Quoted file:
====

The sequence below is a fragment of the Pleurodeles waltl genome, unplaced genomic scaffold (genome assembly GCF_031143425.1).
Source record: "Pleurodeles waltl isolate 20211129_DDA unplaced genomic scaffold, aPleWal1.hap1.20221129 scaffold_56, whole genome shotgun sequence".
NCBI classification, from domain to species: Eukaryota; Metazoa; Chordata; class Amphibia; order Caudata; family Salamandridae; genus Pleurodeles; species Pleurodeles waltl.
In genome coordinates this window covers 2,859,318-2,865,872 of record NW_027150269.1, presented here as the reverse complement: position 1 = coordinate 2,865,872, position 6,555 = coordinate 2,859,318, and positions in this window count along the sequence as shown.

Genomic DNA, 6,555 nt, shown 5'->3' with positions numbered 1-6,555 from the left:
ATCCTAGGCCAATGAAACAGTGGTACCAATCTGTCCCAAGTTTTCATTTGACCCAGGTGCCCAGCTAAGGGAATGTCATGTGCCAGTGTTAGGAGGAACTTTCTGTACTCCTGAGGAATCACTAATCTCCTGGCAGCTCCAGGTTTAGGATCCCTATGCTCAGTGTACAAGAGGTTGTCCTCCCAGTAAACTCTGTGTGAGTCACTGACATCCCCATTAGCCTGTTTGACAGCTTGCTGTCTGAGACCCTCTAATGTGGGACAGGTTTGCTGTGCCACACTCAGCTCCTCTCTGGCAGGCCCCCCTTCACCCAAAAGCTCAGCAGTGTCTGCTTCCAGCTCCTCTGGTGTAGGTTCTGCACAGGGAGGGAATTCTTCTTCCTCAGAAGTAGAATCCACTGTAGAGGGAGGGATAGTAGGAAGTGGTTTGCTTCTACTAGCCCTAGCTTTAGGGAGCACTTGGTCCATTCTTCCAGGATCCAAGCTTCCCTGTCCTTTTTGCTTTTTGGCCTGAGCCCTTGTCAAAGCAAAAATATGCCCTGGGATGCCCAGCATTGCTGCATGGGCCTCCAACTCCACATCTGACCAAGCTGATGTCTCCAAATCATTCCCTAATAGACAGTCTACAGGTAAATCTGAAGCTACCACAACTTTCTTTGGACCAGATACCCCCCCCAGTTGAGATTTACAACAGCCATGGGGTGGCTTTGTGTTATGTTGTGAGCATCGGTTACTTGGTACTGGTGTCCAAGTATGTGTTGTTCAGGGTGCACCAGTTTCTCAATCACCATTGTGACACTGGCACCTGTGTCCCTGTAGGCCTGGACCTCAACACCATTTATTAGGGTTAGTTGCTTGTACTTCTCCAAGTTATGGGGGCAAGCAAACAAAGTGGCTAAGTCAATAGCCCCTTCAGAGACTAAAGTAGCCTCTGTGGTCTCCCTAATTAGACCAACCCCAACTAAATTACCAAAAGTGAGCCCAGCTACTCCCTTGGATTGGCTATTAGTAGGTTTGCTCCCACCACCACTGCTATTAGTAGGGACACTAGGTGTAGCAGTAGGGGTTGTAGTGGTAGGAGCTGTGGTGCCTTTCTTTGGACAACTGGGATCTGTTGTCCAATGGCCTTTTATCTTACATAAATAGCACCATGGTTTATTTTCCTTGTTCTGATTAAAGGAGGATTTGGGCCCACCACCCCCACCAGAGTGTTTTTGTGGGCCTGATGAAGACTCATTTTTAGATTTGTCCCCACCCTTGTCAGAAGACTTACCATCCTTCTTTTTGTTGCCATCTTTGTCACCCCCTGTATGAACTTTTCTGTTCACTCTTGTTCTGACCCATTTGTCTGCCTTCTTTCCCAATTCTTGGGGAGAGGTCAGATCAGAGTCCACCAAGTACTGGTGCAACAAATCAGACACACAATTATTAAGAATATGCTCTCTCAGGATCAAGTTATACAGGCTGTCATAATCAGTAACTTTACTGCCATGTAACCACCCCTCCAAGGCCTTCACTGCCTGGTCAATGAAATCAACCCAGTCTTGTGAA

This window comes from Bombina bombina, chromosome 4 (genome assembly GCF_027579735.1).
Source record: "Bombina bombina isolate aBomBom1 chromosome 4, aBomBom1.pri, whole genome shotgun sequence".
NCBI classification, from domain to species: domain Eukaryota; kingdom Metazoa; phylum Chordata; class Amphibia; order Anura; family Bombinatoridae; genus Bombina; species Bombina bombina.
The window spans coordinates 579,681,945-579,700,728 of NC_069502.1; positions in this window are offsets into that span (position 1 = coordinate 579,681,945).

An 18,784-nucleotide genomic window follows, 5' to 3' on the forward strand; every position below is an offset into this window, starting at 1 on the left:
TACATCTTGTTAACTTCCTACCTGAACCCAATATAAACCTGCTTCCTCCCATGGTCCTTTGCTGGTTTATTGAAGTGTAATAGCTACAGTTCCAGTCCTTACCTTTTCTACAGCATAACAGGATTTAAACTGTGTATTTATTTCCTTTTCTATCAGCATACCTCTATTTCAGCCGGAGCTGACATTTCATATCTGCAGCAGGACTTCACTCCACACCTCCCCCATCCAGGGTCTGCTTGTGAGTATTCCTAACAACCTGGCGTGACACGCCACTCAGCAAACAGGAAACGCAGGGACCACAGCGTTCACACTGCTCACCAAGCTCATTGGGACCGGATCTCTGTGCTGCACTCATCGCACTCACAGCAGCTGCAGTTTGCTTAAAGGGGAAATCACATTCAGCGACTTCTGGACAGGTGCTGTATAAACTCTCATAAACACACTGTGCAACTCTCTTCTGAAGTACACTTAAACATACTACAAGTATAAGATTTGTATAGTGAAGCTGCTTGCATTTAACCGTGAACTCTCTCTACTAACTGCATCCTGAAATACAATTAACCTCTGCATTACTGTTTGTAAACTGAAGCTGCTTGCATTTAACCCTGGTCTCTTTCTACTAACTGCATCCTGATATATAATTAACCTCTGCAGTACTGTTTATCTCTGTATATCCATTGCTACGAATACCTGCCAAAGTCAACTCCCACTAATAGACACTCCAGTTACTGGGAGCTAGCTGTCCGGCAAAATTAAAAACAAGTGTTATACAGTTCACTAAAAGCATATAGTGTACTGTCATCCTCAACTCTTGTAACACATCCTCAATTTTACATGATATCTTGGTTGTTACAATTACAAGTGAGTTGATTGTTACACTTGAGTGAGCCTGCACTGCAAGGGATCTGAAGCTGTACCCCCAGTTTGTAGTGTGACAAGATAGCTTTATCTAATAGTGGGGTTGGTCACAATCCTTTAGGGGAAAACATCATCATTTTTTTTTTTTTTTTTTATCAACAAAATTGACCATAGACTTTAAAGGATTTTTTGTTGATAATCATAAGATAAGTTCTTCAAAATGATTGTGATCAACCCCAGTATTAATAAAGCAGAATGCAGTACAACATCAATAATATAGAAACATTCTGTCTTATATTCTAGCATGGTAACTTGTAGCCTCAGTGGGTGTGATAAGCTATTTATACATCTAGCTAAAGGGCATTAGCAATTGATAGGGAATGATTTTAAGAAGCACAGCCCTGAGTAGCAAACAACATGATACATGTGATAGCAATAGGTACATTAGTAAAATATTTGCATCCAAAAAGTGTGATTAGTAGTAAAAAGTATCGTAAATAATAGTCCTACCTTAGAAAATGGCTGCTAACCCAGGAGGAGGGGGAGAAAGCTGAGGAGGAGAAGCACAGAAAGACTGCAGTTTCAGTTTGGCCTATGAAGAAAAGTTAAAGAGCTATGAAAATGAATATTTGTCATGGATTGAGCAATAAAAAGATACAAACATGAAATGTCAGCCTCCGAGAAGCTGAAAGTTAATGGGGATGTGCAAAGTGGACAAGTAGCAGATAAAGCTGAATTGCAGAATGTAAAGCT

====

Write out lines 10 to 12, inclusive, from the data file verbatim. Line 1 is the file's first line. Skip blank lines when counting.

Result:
The window spans coordinates 579,681,945-579,700,728 of NC_069502.1; positions in this window are offsets into that span (position 1 = coordinate 579,681,945).

An 18,784-nucleotide genomic window follows, 5' to 3' on the forward strand; every position below is an offset into this window, starting at 1 on the left:
TACATCTTGTTAACTTCCTACCTGAACCCAATATAAACCTGCTTCCTCCCATGGTCCTTTGCTGGTTTATTGAAGTGTAATAGCTACAGTTCCAGTCCTTACCTTTTCTACAGCATAACAGGATTTAAACTGTGTATTTATTTCCTTTTCTATCAGCATACCTCTATTTCAGCCGGAGCTGACATTTCATATCTGCAGCAGGACTTCACTCCACACCTCCCCCATCCAGGGTCTGCTTGTGAGTATTCCTAACAACCTGGCGTGACACGCCACTCAGCAAACAGGAAACGCAGGGACCACAGCGTTCACACTGCTCACCAAGCTCATTGGGACCGGATCTCTGTGCTGCACTCATCGCACTCACAGCAGCTGCAGTTTGCTTAAAGGGGAAATCACATTCAGCGACTTCTGGACAGGTGCTGTATAAACTCTCATAAACACACTGTGCAACTCTCTTCTGAAGTACACTTAAACATACTACAAGTATAAGATTTGTATAGTGAAGCTGCTTGCATTTAACCGTGAACTCTCTCTACTAACTGCATCCTGAAATACAATTAACCTCTGCATTACTGTTTGTAAACTGAAGCTGCTTGCATTTAACCCTGGTCTCTTTCTACTAACTGCATCCTGATATATAATTAACCTCTGCAGTACTGTTTATCTCTGTATATCCATTGCTACGAATACCTGCCAAAGTCAACTCCCACTAATAGACACTCCAGTTACTGGGAGCTAGCTGTCCGGCAAAATTAAAAACAAGTGTTATACAGTTCACTAAAAGCATATAGTGTACTGTCATCCTCAACTCTTGTAACACATCCTCAATTTTACATGATATCTTGGTTGTTACAATTACAAGTGAGTTGATTGTTACACTTGAGTGAGCCTGCACTGCAAGGGATCTGAAGCTGTACCCCCAGTTTGTAGTGTGACAAGATAGCTTTATCTAATAGTGGGGTTGGTCACAATCCTTTAGGGGAAAACATCATCATTTTTTTTTTTTTTTTTTATCAACAAAATTGACCATAGACTTTAAAGGATTTTTTGTTGATAATCATAAGATAAGTTCTTCAAAATGATTGTGATCAACCCCAGTATTAATAAAGCAGAATGCAGTACAACATCAATAATATAGAAACATTCTGTCTTATATTCTAGCATGGTAACTTGTAGCCTCAGTGGGTGTGATAAGCTATTTATACATCTAGCTAAAGGGCATTAGCAATTGATAGGGAATGATTTTAAGAAGCACAGCCCTGAGTAGCAAACAACATGATACATGTGATAGCAATAGGTACATTAGTAAAATATTTGCATCCAAAAAGTGTGATTAGTAGTAAAAAGTATCGTAAATAATAGTCCTACCTTAGAAAATGGCTGCTAACCCAGGAGGAGGGGGAGAAAGCTGAGGAGGAGAAGCACAGAAAGACTGCAGTTTCAGTTTGGCCTATGAAGAAAAGTTAAAGAGCTATGAAAATGAATATTTGTCATGGATTGAGCAATAAAAAGATACAAACATGAAATGTCAGCCTCCGAGAAGCTGAAAGTTAATGGGGATGTGCAAAGTGGACAAGTAGCAGATAAAGCTGAATTGCAGAATGTAAAGCT